Child Poverty Rises in Germany
The report, released by the United Nations Children's Fund (UNICEF) on Tuesday, found that in three quarters of the richest countries in the world child poverty has risen sometimes dramatically over the last 10 years. It also said child poverty was on the increase because efforts of governments in the 26 most industrialized countries has waned in the past decades.
The marked increase in child poverty in rich countries comes as a surprise and shatters popular perceptions that recent increases in wealth in the first world would be evenly spread among all people in society, according to the report's authors.
Peter Adamson from UNICEF said that Western governments appear to have dropped former ideals of creating equal living standards and argues that birth circumstances should not determine the life-time opportunities of children today.
"There is a legitimate concern that progress towards that ideal has slowed, that some kind of barrier has been lowered," he said. "That barrier may well be the level and persistence of poverty and disadvantage in childhood."
Nordic countries fare best
According to the study compiled by UNICEF’s Institute in Florence, Italy, the northern European states of Denmark and Finland have the lowest levels of child poverty with 2.4 percent and 2.8 percent respectively. The poverty line has been fixed at about €8,000 ($10,500) family income a year or less than half of the average income of a normal national houshold.
The United States and Mexico are at the bottom of the list of 25 industrialized countries with poverty levels of 21 and 27 percent. UNICEF, however, is most alarmed by the rapid rise in child poverty in many wealthy nations. Only one third of countries have made progress in the last year with Britain making the biggest strides being able to reduce numbers by more than 3 percent. UNICEF warned that child poverty will have lasting effects on the countries‘ economic competitiveness and social cohesion.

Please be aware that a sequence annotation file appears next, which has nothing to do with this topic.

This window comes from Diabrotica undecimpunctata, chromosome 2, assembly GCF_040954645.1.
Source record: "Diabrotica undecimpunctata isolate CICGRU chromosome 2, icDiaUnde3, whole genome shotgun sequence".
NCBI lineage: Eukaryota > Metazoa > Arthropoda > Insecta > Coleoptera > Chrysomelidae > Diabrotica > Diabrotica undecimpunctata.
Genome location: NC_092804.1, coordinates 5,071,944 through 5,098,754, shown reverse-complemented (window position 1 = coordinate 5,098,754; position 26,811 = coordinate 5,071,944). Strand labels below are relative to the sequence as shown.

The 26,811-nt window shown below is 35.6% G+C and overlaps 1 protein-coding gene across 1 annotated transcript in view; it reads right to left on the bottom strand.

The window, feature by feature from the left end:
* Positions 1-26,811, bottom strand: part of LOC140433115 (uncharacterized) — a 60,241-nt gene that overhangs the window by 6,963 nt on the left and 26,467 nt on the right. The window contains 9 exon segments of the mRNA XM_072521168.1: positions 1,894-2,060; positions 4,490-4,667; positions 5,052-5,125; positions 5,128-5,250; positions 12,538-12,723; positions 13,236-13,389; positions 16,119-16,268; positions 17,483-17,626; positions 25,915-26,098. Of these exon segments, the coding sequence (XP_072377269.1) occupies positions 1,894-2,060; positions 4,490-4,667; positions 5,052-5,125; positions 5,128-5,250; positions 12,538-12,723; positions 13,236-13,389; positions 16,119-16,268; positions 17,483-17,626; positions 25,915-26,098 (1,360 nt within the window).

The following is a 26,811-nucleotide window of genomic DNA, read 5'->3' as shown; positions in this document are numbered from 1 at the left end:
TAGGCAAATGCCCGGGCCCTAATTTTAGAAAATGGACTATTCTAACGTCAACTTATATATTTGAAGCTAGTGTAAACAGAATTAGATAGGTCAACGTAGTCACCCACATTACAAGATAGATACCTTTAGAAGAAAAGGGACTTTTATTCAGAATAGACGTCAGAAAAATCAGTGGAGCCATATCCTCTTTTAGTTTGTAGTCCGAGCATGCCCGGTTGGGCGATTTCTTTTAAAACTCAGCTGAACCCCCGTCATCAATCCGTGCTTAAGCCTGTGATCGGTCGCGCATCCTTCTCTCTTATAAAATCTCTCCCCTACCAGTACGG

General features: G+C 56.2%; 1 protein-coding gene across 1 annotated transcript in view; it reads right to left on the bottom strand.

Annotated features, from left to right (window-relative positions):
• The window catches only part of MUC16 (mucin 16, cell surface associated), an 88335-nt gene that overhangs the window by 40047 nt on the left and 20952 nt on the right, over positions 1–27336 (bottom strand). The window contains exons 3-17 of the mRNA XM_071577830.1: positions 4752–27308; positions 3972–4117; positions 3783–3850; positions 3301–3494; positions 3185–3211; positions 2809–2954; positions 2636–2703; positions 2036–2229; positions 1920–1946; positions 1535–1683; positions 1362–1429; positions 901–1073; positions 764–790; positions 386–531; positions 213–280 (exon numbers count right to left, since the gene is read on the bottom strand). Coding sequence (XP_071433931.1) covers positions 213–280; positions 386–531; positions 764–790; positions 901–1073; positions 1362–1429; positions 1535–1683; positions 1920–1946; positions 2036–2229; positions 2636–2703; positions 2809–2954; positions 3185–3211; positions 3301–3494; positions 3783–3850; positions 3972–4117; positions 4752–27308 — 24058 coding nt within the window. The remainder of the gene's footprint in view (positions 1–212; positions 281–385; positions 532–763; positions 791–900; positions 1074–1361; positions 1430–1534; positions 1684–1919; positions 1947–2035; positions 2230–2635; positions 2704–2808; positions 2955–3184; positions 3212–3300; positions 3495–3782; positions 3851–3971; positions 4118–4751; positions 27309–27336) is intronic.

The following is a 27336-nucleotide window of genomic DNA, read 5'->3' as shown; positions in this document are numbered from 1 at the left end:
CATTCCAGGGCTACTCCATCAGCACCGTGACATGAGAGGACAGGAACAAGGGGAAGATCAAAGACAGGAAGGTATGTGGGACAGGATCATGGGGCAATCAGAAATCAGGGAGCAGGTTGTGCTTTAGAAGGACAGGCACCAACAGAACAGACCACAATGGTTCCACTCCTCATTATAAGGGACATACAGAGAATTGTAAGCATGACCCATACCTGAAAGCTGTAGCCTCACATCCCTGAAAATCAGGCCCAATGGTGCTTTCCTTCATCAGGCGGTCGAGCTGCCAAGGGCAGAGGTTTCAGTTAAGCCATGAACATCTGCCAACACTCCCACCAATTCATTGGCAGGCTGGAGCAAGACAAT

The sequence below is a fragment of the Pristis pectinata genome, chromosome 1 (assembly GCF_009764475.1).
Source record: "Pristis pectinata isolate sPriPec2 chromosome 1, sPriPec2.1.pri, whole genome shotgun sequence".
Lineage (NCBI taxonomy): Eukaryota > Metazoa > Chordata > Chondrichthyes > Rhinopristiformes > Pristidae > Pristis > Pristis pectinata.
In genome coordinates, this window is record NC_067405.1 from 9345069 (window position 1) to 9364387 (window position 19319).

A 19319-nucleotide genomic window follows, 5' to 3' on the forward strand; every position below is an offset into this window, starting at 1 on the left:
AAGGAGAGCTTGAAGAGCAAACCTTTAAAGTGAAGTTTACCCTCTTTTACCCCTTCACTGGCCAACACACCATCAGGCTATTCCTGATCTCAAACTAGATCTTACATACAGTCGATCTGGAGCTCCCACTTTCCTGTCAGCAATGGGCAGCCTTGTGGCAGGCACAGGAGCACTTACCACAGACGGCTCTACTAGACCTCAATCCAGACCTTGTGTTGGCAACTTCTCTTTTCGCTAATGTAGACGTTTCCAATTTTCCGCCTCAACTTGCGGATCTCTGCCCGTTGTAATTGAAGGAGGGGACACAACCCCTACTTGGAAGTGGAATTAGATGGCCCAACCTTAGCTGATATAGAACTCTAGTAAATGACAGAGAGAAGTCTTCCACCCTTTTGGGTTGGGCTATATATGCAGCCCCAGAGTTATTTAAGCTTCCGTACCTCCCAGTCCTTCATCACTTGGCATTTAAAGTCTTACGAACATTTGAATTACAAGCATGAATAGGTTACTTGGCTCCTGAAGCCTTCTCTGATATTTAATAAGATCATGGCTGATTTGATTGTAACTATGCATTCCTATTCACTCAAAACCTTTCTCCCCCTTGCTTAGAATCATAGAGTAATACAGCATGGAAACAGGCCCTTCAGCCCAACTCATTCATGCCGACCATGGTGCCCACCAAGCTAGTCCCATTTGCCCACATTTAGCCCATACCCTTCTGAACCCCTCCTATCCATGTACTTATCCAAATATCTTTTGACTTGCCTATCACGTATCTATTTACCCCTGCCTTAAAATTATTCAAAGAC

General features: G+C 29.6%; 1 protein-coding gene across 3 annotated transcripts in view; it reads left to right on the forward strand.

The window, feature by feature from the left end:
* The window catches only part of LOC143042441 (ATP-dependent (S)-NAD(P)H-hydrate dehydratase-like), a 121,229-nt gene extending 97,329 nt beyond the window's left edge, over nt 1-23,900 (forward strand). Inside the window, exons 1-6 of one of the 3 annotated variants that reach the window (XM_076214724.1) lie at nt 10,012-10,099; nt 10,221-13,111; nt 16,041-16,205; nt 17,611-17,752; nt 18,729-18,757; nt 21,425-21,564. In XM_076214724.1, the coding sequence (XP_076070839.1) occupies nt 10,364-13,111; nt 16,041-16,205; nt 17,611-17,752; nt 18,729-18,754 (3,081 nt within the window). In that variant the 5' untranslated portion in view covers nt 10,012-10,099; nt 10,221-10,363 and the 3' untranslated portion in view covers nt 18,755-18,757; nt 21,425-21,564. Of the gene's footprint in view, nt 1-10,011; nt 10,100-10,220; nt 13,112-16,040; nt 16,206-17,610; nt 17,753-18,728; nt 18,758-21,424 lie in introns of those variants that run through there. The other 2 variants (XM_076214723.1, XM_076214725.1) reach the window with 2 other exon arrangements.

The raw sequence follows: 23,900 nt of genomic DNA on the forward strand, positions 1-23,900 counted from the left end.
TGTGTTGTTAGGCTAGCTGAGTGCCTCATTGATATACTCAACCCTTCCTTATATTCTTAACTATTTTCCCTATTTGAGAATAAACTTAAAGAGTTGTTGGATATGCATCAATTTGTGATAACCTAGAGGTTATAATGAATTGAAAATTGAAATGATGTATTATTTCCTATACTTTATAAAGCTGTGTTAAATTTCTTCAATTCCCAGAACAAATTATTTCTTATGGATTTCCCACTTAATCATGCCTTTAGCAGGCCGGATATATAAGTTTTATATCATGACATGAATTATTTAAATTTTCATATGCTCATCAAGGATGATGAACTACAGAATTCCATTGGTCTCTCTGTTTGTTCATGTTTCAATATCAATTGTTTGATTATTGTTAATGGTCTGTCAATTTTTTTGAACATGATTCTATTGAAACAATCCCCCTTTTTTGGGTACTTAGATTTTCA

"Children who grow up in poverty are at a marked and measurable disadvantage in their future lives," Adamson said. "There is a strong statistical correlation between poverty in childhood and a variety of very well documented problems in later life. The likelihood of poor health, of educational underachievement, of dropping out of school early and of long-term welfare dependence."
Calls for German government to act
The authors of the study urge national governments to make a stronger commitment to fighting child poverty. Germany, where about 10 percent of children are categorized as poor, has also seen a strong 2.7 percent rise in the past decade.
Here poverty is rampant among single mothers and immigrant families especially from the former Soviet Union. Altogether, about 1.5 million children in Germany grow up in relative poverty.
Reinhard Schlagintweit of UNICEF Germany demanded swift action from the government of Chancellor Gerhard Schröder, which was expected to discuss the report during a cabinet meeting on Wednesday.
"First there must be better opportunities for women with children to return to their jobs," he said. "Secondly we must improve our education system at the lowest levels, including greater efforts to integrate non-German-speaking children. The British example shows that when you target your subsidies on poor children you can improve child poverty."
Renate Schmidt, Germany's family minister, said on Tuesday she planned on widening the group of people who receive extra money from the state for their children.
"I'll make suggestions within the year," she said.